Here comes the money

BEFORE THE PLAYOFFS began, before the Pirates clinched and the Rangers disappointed again, money dominated the baseball conversation. The talk centered on Robinson Cano, the Yankees' star second baseman and future free agent, who reportedly was seeking a contract in excess of $300 million. Throughout the league, sources -- the kind who green-light such commitments -- privately contended that baseball had finally tired of the jaw-dropping megadeals that have defined both the free agent and steroids eras. They pointed at those Yankees, who were ruefully saddled with monster contracts. Speaking publicly, Magic Johnson, veteran businessman but rookie baseball owner, made it clear that Cano would not be pursued by the Dodgers, who are spending slightly less than the Federal Reserve.

The playoffs seemed to only reinforce the anti-blockbuster sentiment. St. Louis reached the World Series with 18 homegrown players. Boston, although more of a free agent team, won the pennant with competent midlevel signings like Shane Victorino and Koji Uehara -- not with Alex Rodriguez deals. And as Cardinals rookie starter Michael Wacha emerged as an October star, you couldn't help but think of Albert Pujols, who, for about 80 times the salary, has been a dud in Anaheim. So was Josh Hamilton in the first year of his five-year, $125 million deal with the Angels. Not coincidentally, Anaheim missed the playoffs for the fourth straight season.

It was also hard to miss that the big-spending Dodgers lost in the NLCS to St. Louis in part because Matt Kemp, the one righthanded batter who actually avoids swinging at balls in the dirt, missed the entire postseason with injury -- offering little return on LA's eight-year, $160 million investment. And in Detroit, Prince Fielder completed the second year of a nine-year, $214 million deal by having yet another miserable postseason. In 39 career postseason games, his batting average is .194.

Sensible signings, both in compensation and length, are the new winning paradigm. And yet ... and yet ... the new paradigm will undoubtedly revert to the old one. After the Dodgers crashed out of the playoffs, it appeared they were negotiating a $300 million deal, not for Cano but for someone even riskier: a pitcher, ace Clayton Kershaw. And even if Cano or Kershaw doesn't reach $300 million this offseason, it's clear someone else will soon. It's the way it is. Whether the topic is education, prisons, trash collection or Social Security, there is this pervasive myth that private business knows best. Yet throughout the private industry of sports, execs shake their heads at the seeming financial irresponsibility of contracts -- right before another crazy deal is announced.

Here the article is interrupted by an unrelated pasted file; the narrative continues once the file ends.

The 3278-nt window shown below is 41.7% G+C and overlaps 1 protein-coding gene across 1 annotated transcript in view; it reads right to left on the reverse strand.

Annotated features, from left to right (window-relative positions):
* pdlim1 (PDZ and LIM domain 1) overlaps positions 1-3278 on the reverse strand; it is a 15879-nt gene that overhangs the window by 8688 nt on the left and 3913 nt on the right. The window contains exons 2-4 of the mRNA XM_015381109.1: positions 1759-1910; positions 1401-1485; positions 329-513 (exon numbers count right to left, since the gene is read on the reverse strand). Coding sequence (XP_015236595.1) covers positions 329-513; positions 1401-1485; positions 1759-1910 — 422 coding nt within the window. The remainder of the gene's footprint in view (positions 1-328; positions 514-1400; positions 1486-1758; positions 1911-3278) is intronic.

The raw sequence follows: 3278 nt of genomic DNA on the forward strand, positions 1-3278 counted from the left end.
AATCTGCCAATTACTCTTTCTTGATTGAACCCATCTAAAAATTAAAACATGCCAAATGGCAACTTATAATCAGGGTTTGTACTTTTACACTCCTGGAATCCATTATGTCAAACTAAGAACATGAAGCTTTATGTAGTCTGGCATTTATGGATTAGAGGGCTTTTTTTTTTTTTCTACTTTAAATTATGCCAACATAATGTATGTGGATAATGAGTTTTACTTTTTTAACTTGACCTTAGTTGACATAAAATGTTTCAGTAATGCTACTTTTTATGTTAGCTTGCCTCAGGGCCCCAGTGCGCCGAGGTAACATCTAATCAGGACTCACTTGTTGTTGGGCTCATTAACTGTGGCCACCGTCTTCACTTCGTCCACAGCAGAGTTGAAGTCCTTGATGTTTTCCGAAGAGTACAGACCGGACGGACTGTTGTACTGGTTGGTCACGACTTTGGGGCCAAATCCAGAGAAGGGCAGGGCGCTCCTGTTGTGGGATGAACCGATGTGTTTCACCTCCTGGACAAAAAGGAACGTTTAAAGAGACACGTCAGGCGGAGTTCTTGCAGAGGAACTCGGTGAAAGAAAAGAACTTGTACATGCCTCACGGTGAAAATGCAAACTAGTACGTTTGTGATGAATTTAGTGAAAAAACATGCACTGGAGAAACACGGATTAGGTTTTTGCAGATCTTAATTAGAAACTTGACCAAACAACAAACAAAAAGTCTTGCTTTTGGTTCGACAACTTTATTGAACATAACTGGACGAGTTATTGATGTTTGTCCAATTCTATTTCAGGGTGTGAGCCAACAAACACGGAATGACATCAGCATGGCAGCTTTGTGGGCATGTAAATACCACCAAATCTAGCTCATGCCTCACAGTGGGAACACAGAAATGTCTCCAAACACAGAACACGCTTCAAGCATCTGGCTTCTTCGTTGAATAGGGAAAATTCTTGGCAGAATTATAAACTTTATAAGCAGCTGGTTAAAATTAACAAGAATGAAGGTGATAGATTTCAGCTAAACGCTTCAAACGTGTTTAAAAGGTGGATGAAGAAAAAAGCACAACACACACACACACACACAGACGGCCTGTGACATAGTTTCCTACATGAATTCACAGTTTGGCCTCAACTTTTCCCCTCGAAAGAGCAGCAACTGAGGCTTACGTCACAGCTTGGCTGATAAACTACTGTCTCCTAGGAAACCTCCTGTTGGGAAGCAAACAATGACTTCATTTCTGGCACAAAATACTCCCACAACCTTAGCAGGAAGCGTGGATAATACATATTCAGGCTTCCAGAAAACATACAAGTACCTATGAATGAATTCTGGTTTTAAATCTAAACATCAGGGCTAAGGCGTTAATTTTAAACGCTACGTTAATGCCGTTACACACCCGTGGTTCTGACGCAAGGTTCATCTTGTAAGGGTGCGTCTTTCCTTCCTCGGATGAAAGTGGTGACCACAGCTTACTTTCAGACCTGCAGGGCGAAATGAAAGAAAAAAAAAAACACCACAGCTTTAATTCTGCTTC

The larger issue isn't why teams are seduced by the allure of the reckless contract when history has proved that winning a World Series doesn't require a $200 million payroll, but instead why fans find these deals so offensive. At play is that bizarre tantric dance among teams, players and the paying customers. Fans resent stars for receiving enormous salaries, even as they buy their jerseys. Yet they find little fault with the spenders, the owners, who make money in the real world only to be reduced to little boys when they buy sports teams. The team is the extension of the individual ego, and nothing screams status more than having money and spending it out of sheer excess. I once asked Oakland GM Billy Beane why these deals still existed. "Because," he told me, "the attitude is that someone else will pay for it later."

That most fans aren't bothered by this attitude is another example of American fickleness toward business. So is the fact that fans advocate salary caps to protect teams from themselves, then somehow return to their regular lives promoting unregulated free markets that they seem not to want in sports. Meanwhile, teams justify vanity purchases by suggesting that the financial power of their markets makes giving Kershaw $300 million good business. Never mind that the numbers show long-term, bloated contracts rarely work. To many owners -- and to the great benefit of the next round of big-ticket free agents -- winning on the field is just one way to determine the final score.

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